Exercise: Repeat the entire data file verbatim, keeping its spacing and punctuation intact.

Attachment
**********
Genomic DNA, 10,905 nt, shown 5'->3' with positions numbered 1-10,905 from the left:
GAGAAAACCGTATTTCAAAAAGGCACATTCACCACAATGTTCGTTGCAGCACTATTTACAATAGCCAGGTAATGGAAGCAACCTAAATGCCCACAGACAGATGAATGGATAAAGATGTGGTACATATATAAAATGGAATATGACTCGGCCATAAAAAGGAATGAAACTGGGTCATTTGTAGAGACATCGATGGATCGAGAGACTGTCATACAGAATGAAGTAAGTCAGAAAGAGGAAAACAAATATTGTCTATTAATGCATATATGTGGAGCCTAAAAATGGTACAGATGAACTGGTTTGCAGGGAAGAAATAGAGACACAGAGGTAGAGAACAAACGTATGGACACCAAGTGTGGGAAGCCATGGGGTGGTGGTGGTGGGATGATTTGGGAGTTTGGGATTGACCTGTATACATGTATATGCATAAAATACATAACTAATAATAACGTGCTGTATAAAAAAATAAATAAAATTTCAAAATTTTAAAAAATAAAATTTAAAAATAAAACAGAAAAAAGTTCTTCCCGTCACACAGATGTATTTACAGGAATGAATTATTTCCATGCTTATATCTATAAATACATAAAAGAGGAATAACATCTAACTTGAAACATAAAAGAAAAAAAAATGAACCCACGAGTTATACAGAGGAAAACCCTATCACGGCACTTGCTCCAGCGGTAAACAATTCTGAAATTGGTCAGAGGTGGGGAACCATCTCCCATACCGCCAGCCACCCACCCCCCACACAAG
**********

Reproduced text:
Genomic DNA, 10,905 nt, shown 5'->3' with positions numbered 1-10,905 from the left:
GAGAAAACCGTATTTCAAAAAGGCACATTCACCACAATGTTCGTTGCAGCACTATTTACAATAGCCAGGTAATGGAAGCAACCTAAATGCCCACAGACAGATGAATGGATAAAGATGTGGTACATATATAAAATGGAATATGACTCGGCCATAAAAAGGAATGAAACTGGGTCATTTGTAGAGACATCGATGGATCGAGAGACTGTCATACAGAATGAAGTAAGTCAGAAAGAGGAAAACAAATATTGTCTATTAATGCATATATGTGGAGCCTAAAAATGGTACAGATGAACTGGTTTGCAGGGAAGAAATAGAGACACAGAGGTAGAGAACAAACGTATGGACACCAAGTGTGGGAAGCCATGGGGTGGTGGTGGTGGGATGATTTGGGAGTTTGGGATTGACCTGTATACATGTATATGCATAAAATACATAACTAATAATAACGTGCTGTATAAAAAAATAAATAAAATTTCAAAATTTTAAAAAATAAAATTTAAAAATAAAACAGAAAAAAGTTCTTCCCGTCACACAGATGTATTTACAGGAATGAATTATTTCCATGCTTATATCTATAAATACATAAAAGAGGAATAACATCTAACTTGAAACATAAAAGAAAAAAAAATGAACCCACGAGTTATACAGAGGAAAACCCTATCACGGCACTTGCTCCAGCGGTAAACAATTCTGAAATTGGTCAGAGGTGGGGAACCATCTCCCATACCGCCAGCCACCCACCCCCCACACAAG